Adrien Brody won an Oscar for his role in The Pianist (2002), as a musician clinging to life in the ruins of the Warsaw ghetto. But the rigours of playing a Holocaust survivor for Roman Polanski seem to pale next to what he endured shooting Wrecked in the forests of Vancouver Island for Montreal director Michael Greenspan. Cast as a man who wakes up in a car wreck at the bottom of a ravine with a broken leg and no memory of how he got there, this method actor took his role to heart. Though it was February, Brody performed dangerous stunts in frigid whitewater. He ate ants. He fished a drowning worm from a pool, and chewed it. To get into character, he even slept outside one night, with just a flashlight and Werner Herzog’s biography.
Welcome to the new age of screen acting as an extreme sport—Survivor: The Solo Challenge. These days it seems the ultimate test for a male thespian is to shoot a movie alone in some wilderness, enduring physical hardship, without a soul to talk to. We’ve seen it before. As a plane-crash survivor in Cast Away, Tom Hanks grew a beard and co-starred with a volleyball. And as an escaped prisoner of war, Christian Bale spent most of Herzog’s Rescue Dawn alone, thrashing his way through the jungle. But the trend seems to be growing. Last year Ryan Reynolds spent all of Buried trapped in a coffin, armed with a lighter and a cellphone, literally trying to act his way out of the box. And James Franco spent the better part of 127 Hours pinned by a boulder in a desert canyon, before amputating his arm with a penknife—a performance that landed him an Academy Award nomination, though he proved less intrepid in braving his ordeal as an Oscar host.
Wrecked is one of two solo survivor sagas opening this week. The other is Essential Killing, a drama from Polish New Wave veteran Jerzy Skolimowski. American actor Vincent Gallo stars as a prisoner who’s captured by the U.S. military in a nameless country that looks like Afghanistan. He is tortured, transported to a wintry destination in central Europe, then escapes when a convoy skids to avoid some wild pigs, which sends his truck rolling down a mountainside. As Gallo runs barefoot through the snow, chased by soldiers and dogs, his suffering is palpable.
“We were shooting in -35°C temperatures,” Skolimowski said last week in a phone interview from Poland. “It’s not only that the guy was running barefoot on the snow with shackles on his feet and handcuffs. Psychologically speaking, he plays a character who is chased like an animal. Vincent is a method actor, so he has to feel alienated and frustrated and hated by everybody. It was a very difficult part.” Gallo, of course, is not the first actor to risk frostbite for the sake of a chase scene. The star of Canada’s Inuit epic Atanarjuat (The Fast Runner) didn’t just get barefoot; he ran across Arctic ice floes stark naked.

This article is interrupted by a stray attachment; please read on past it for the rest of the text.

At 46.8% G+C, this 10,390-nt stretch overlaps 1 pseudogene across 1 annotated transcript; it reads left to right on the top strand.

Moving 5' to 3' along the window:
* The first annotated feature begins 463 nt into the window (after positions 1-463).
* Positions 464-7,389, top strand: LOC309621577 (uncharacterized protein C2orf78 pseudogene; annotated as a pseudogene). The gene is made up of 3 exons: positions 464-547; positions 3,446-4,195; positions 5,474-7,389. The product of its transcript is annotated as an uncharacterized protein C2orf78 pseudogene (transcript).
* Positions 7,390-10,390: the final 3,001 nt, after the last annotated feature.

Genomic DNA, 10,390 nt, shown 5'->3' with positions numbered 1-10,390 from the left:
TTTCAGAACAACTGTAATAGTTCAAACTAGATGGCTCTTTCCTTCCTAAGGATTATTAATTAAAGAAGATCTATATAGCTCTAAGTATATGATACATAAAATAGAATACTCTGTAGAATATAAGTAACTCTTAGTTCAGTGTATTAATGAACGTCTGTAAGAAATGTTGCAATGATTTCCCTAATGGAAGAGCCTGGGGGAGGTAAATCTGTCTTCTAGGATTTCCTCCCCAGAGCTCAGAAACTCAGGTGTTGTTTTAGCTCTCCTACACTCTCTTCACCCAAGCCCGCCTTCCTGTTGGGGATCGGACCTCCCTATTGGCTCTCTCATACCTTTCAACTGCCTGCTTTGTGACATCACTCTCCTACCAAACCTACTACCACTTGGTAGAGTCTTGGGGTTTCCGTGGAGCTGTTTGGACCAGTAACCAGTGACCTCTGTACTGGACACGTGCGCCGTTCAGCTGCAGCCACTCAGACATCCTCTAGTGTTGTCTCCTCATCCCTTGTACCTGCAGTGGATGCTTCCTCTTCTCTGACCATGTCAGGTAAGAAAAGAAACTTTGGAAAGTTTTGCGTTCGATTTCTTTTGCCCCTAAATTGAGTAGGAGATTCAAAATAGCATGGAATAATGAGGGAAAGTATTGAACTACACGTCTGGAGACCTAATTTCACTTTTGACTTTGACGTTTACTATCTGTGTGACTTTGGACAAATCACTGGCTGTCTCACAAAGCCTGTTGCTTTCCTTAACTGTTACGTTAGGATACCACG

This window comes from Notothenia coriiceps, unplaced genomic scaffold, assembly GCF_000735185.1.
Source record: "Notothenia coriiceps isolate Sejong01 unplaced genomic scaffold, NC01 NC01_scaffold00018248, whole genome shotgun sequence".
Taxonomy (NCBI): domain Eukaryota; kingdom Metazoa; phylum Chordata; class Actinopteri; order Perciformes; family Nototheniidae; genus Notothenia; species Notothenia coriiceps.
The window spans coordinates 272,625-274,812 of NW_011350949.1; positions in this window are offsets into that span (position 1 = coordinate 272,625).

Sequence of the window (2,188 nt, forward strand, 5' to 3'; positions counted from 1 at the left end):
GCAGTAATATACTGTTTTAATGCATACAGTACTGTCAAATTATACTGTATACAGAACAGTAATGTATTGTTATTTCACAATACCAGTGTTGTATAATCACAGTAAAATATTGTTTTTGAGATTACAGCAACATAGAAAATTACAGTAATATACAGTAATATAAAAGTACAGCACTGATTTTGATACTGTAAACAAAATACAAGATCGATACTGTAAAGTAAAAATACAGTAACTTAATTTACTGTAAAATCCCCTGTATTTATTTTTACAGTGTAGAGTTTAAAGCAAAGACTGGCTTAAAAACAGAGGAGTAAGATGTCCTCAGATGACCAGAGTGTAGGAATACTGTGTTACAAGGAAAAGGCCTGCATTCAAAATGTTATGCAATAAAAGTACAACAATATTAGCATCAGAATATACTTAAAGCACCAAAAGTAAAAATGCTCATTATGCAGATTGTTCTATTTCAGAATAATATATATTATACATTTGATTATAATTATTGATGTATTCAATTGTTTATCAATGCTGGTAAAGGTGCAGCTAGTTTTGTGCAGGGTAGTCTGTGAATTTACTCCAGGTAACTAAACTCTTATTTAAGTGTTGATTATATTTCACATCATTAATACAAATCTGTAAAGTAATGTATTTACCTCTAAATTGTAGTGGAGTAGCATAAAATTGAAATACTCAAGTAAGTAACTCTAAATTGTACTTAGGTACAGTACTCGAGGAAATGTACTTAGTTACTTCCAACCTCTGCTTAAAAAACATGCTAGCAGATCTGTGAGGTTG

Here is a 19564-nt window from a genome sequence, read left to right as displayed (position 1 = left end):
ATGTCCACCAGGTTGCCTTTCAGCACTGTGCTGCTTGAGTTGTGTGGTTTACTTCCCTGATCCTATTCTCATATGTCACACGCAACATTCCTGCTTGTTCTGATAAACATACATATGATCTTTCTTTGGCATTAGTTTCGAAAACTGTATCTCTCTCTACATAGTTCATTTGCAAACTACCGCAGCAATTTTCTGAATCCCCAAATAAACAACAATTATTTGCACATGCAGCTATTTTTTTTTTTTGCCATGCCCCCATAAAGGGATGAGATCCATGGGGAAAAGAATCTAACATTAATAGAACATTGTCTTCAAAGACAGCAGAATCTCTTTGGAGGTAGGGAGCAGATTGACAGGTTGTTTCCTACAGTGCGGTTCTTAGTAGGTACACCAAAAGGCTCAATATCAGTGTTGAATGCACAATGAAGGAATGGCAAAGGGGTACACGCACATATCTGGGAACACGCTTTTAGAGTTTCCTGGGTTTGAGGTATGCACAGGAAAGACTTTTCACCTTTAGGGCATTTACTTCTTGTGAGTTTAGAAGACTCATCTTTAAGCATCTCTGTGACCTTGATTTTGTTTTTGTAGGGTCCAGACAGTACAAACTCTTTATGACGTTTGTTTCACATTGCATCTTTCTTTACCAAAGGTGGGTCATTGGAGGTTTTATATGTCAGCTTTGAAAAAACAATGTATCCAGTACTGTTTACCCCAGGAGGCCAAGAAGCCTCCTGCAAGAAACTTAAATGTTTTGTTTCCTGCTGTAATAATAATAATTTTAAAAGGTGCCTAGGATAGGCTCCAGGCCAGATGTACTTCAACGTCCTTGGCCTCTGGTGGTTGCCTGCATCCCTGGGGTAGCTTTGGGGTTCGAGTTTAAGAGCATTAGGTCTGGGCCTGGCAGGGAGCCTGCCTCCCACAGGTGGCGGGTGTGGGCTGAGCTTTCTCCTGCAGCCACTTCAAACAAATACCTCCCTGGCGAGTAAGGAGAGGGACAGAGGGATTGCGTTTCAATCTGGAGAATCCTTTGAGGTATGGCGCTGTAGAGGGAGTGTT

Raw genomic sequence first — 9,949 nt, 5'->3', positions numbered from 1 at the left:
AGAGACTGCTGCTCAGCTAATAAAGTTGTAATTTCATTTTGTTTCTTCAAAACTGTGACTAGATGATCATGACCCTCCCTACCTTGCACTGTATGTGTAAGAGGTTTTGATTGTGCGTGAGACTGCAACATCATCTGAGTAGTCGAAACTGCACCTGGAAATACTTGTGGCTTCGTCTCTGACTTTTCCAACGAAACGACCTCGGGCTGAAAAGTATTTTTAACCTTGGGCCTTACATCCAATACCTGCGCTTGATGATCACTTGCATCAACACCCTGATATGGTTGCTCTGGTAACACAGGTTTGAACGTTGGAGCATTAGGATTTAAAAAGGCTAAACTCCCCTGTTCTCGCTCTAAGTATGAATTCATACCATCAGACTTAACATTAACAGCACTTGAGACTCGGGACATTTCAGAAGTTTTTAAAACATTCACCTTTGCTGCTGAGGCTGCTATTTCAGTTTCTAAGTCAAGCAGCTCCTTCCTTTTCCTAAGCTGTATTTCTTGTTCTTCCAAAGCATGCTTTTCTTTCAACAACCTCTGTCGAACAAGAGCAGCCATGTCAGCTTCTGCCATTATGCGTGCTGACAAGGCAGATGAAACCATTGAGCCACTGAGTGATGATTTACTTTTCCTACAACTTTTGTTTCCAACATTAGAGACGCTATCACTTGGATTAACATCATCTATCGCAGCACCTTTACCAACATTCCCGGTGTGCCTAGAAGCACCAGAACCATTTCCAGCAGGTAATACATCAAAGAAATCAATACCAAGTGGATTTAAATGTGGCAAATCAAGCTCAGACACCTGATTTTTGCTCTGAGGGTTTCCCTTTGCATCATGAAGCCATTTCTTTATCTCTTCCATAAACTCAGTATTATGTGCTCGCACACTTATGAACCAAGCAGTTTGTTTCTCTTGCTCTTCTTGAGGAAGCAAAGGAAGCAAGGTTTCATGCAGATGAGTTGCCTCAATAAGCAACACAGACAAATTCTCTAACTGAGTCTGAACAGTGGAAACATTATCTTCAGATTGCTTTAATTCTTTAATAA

For an actor, the challenge of starring in a solo survivor drama goes beyond the physical. The performance amounts to a one-man show. In 127 Hours, at least Franco had a video camera to talk to, as did the real-life character he portrayed. But in Wrecked, Brody barely speaks, except for some fleeting exchanges with a female mirage (Caroline Dhavernas), a mystery dog, and a mountain lion. He can’t even walk; he crawls his way through the film. As for Gallo, his performance is wordless, aside from some grunts and screams.
What makes these movies compelling is that they’re raw portraits of figures wrestling with a landscape. Skolimowski says “natural laziness” led him to make Essential Killing: he wanted to shoot in Poland, in his own wilderness backyard. Intrigued by reports of the CIA flying in prisoners from the Middle East, he came up with the story after skidding on an icy road close to a U.S. military airstrip near his home. But he downplays the story’s political implications, calling it “a poetic fantasy about the force that allows a human being to fight for his life like a wild beast.” We have no clue if the men in Wrecked and Essential Killing are good guys or bad guys, but we can’t help rooting for them—and the actors who push their craft into the wild.